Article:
Both Lipton and the Kentucky coal operators are giving environmentalists too much power. The idea that environmentalists can set policy in 2012 is pretty laughable and flies in the face of a huge amount of evidence. Environmentalists can be a useful ally if more powerful players want something to happen. New York and Chicago are moving away from supplying power through coal because Bloomberg and Emanuel want it to happen. Sierra Club lobbying might be making a difference but they are hardly, say, passing national legislation or even state-level legislation on these matters. Environmentalists are an easy target. And by including pollution controls on new coal-fired plants, they have raised the cost of doing business. But environmentalists are an easy target that ignores what’s really going on.

And that’s fracking. The economics of natural gas just make a lot more sense. And for as horrible as fracking can be (and for all the problems we have ignored while just plowing ahead), it is almost certainly better for everyone with a stake in energy than coal, except for the coal miners themselves. Natural gas is tremendously efficient for home heating. It’s less dirty than coal. It doesn’t change the climate as quickly. And it’s just a lot cheaper at the present time. Even if you don’t have the pollution controls on new plants, coal can’t compete with natural gas right now.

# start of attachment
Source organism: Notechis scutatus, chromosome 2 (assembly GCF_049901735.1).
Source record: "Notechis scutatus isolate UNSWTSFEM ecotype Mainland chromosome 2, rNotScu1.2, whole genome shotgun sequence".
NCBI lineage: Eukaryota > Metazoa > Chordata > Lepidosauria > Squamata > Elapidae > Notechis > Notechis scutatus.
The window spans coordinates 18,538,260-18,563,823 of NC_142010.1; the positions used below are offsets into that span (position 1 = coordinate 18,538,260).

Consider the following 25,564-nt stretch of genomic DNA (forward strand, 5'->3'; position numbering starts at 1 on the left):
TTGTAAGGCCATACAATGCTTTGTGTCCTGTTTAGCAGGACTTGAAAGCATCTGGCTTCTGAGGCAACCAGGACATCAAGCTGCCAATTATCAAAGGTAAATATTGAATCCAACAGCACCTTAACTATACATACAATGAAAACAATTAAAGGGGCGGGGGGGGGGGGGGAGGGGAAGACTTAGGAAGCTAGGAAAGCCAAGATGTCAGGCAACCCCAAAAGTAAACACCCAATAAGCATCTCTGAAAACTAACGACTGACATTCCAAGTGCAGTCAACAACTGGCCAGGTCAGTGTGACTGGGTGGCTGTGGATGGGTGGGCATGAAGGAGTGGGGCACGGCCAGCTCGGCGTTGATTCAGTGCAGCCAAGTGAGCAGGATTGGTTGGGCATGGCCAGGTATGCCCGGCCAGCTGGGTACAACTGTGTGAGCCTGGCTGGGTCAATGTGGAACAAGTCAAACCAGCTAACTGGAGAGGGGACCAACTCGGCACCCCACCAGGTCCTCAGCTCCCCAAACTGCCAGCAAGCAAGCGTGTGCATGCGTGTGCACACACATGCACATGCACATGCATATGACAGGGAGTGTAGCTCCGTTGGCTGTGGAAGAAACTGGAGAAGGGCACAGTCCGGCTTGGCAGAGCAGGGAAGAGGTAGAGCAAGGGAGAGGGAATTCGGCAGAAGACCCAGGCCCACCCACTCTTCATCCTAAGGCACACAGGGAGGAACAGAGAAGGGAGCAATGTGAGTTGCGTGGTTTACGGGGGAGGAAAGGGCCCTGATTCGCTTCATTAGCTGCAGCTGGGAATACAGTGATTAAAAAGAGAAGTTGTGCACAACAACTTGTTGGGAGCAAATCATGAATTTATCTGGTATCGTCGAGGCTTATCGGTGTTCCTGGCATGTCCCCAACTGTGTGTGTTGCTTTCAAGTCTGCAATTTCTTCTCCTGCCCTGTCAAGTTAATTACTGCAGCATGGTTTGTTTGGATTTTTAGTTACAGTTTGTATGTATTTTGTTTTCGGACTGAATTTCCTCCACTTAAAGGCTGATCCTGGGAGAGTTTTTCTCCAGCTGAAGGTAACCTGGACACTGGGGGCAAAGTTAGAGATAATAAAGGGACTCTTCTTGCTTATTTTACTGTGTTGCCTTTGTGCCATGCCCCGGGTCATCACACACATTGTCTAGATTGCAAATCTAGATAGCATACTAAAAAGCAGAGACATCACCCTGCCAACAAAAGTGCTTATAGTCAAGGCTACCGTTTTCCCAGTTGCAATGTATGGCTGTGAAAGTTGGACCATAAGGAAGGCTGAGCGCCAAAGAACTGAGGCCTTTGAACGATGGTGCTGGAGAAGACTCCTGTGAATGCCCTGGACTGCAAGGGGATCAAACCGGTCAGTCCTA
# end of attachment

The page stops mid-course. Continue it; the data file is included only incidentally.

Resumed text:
And one issue the article elides is the fact that Americans are still mining enormous amounts of coal–but it is increasingly in Wyoming instead of Kentucky and West Virginia. Lipton mentions the overseas market for coal, especially in Asia. But high-quality coal seams are disappearing in Appalachia; after over a century, it is finally drying up. So the ability of Appalachia to transition to an overseas market is limited. The companies know this and they are invested whole hog in western coal.

Ideally, the government would step in here like Bill Clinton did during the spotted owl crisis. Settling the issue more or less in favor of environmentalists, as needed to happen, Clinton also ensured significant federal aid and job retraining programs to people who lost their jobs. But there’s no way that is going to happen in 2012. Loggers in 1993 weren’t any much pro-Democratic president than coal miners are today. But Oregon and Washington also had huge local constituencies who wanted to see old-growth logging on federal lands end and there’s just not that local community in Kentucky and West Virginia lobbying for the end of coal. It’s even more of an insider-outsider paradigm than the ancient forest campaigns proved to be. Even more important is the shrinkage of the welfare state and the overt hostility today to helping even white people, as opposed to the 90s when subsidies for poor white loggers were OK but welfare for black mothers was repealed.